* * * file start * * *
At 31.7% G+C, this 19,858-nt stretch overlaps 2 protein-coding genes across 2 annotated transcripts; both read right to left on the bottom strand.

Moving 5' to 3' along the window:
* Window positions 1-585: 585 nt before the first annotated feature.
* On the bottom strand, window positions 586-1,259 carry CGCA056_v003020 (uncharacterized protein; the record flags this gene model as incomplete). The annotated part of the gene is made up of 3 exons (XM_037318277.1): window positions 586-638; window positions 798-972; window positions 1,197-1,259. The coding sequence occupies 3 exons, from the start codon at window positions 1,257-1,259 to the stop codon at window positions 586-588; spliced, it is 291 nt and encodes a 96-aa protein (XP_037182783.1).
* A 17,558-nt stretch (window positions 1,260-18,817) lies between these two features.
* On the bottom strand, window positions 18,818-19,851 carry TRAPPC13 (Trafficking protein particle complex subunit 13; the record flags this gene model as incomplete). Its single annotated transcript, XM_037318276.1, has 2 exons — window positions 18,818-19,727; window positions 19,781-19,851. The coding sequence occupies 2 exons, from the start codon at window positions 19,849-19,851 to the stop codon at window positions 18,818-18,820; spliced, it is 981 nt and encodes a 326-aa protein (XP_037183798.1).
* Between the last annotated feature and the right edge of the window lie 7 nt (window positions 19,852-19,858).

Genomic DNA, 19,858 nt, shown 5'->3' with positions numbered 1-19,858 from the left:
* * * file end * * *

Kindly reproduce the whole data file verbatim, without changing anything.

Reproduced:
At 31.7% G+C, this 19,858-nt stretch overlaps 2 protein-coding genes across 2 annotated transcripts; both read right to left on the bottom strand.

Moving 5' to 3' along the window:
* Window positions 1-585: 585 nt before the first annotated feature.
* On the bottom strand, window positions 586-1,259 carry CGCA056_v003020 (uncharacterized protein; the record flags this gene model as incomplete). The annotated part of the gene is made up of 3 exons (XM_037318277.1): window positions 586-638; window positions 798-972; window positions 1,197-1,259. The coding sequence occupies 3 exons, from the start codon at window positions 1,257-1,259 to the stop codon at window positions 586-588; spliced, it is 291 nt and encodes a 96-aa protein (XP_037182783.1).
* A 17,558-nt stretch (window positions 1,260-18,817) lies between these two features.
* On the bottom strand, window positions 18,818-19,851 carry TRAPPC13 (Trafficking protein particle complex subunit 13; the record flags this gene model as incomplete). Its single annotated transcript, XM_037318276.1, has 2 exons — window positions 18,818-19,727; window positions 19,781-19,851. The coding sequence occupies 2 exons, from the start codon at window positions 19,849-19,851 to the stop codon at window positions 18,818-18,820; spliced, it is 981 nt and encodes a 326-aa protein (XP_037183798.1).
* Between the last annotated feature and the right edge of the window lie 7 nt (window positions 19,852-19,858).

Genomic DNA, 19,858 nt, shown 5'->3' with positions numbered 1-19,858 from the left: